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Showing posts from November, 2022

Mega Man: A rock-solid, if challenging, platformer

The original Mega Man gets a bad rap because its sequel is so much better. But if you can set that aside and appreciate Mega Man in the context of its late-1987 release, you'll find a top-notch platformer, if a little on the difficult side. Mega Man (called Rockman in Japan) is a blue, armored robot created by Dr. Light to destroy the evil robots created by Dr. Wily. He is not a cyborg, despite his human-looking face and hair. The game begins with a level-select screen. Mega Man can face the six robot masters in any order: Cut Man, Guts Man, Elec Man, Fire Man, Ice Man, and Bomb Man. The hallmark of the Mega Man series is that, whenever he defeats a robot master, he acquires its weapon. You can change weapons at any time from the menu (press START). Mega Man can also pick up the Magnet Beam tool in Elec Man's stage. This lets him create temporary, magnetic platforms, which help him cross gaps. The longer you hold the button, the longer the platform. A criticism I've had s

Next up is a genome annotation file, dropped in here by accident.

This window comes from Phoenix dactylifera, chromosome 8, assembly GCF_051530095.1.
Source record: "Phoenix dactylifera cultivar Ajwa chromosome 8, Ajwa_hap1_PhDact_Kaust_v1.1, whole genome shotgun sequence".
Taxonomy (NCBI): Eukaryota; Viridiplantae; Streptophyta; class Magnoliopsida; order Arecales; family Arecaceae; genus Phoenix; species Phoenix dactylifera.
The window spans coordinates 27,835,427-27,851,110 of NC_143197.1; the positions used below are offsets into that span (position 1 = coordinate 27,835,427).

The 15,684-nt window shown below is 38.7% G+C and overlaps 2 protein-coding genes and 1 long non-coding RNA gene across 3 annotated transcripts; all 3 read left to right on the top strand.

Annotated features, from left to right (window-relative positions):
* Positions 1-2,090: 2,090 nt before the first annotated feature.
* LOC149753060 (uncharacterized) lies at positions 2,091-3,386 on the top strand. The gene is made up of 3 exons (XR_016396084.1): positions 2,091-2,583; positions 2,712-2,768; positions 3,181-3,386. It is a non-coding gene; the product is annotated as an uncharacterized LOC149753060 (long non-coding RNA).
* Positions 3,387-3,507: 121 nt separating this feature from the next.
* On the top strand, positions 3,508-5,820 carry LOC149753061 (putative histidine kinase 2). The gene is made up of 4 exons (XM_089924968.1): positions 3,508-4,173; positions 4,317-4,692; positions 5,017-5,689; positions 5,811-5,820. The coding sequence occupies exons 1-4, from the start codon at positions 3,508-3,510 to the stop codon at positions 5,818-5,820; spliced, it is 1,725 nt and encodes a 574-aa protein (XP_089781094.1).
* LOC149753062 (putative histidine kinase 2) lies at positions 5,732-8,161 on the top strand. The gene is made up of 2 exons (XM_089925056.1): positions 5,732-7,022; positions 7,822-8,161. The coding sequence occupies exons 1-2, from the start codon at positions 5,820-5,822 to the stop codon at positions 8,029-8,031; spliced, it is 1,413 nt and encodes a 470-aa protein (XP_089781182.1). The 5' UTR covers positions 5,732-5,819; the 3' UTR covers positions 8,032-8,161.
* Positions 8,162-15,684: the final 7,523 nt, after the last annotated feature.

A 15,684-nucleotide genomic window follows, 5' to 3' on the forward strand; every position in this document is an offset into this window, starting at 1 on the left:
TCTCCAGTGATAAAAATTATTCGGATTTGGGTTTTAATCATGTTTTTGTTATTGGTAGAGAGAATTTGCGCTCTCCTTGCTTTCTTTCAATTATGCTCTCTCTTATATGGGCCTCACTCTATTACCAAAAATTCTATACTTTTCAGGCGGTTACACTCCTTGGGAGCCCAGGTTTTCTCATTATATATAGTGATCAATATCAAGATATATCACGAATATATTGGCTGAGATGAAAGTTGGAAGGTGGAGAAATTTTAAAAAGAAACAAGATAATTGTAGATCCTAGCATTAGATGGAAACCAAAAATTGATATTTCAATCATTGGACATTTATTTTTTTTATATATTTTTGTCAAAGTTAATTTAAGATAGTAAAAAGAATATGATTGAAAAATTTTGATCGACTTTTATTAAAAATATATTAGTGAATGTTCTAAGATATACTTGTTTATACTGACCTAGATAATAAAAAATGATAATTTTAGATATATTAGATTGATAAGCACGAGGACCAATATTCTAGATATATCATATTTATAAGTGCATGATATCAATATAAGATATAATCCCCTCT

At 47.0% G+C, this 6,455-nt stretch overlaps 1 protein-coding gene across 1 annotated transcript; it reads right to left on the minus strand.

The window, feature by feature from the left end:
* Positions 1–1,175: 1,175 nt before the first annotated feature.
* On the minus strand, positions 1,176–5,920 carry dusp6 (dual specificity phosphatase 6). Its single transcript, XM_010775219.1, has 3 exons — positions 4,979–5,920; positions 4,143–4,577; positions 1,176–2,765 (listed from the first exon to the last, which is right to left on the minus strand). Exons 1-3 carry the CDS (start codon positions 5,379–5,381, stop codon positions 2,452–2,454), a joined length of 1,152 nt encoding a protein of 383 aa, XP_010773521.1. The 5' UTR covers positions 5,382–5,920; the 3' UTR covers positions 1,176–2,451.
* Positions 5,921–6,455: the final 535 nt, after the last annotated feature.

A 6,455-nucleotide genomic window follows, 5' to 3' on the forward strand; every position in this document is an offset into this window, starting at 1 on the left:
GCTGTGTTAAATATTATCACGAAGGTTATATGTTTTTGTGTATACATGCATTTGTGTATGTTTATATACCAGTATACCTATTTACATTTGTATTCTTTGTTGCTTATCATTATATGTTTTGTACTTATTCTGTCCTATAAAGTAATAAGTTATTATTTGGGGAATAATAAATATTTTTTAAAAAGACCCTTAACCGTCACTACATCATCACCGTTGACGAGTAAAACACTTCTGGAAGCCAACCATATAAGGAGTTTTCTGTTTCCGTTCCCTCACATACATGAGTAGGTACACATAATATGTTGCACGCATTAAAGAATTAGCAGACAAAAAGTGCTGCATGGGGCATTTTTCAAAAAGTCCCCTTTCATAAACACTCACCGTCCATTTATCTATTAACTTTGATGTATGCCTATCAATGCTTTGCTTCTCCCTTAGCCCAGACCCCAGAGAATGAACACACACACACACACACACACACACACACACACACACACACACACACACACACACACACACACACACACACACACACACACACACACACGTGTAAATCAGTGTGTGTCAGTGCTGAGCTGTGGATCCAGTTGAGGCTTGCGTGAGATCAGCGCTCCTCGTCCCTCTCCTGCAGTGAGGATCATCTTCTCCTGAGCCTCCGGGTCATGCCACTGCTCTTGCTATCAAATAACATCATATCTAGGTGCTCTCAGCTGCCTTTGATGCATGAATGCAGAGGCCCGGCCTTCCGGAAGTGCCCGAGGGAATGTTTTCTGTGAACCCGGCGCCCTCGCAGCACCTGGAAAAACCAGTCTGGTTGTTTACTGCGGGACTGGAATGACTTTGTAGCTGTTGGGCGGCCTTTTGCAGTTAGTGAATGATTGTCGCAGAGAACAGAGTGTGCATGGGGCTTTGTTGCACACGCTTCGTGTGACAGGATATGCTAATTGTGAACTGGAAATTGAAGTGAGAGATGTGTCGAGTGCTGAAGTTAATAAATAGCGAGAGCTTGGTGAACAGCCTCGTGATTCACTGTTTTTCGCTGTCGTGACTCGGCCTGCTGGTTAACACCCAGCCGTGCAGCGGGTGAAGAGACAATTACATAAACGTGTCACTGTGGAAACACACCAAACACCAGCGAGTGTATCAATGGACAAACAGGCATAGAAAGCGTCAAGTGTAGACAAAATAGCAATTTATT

Super Mario Land 2: 6 Golden Coins: 30th anniversary

Three decades ago Super Mario Land 2: 6 Golden Coins brought the platforming brilliance of the Super Mario series to the handheld Nintendo Game Boy. Featuring 32 levels, it far surpassed Mario's first Game Boy outing. It also introduced the anti-hero Wario, who has locked Mario out of his mansion. To unlock it he must collect the eponymous Six Golden Coins. The dastardly and mysterious Wario The original Super Mario Land launched with the Game Boy in 1989. While that game succeeded in letting you play Super Mario on the go, it fell short of the series' high standards. The sprites were tiny and hard to see, especially when they were moving (due to the Game Boy's motion blur). The strange enemies and Egyptian setting made it feel like it was from another series entirely. And the game was too short with just twelve levels. Nintendo fixed all these problems with the sequel. The sprites are big, and the game has 32 levels—the same number as the original Super Mario Bros. This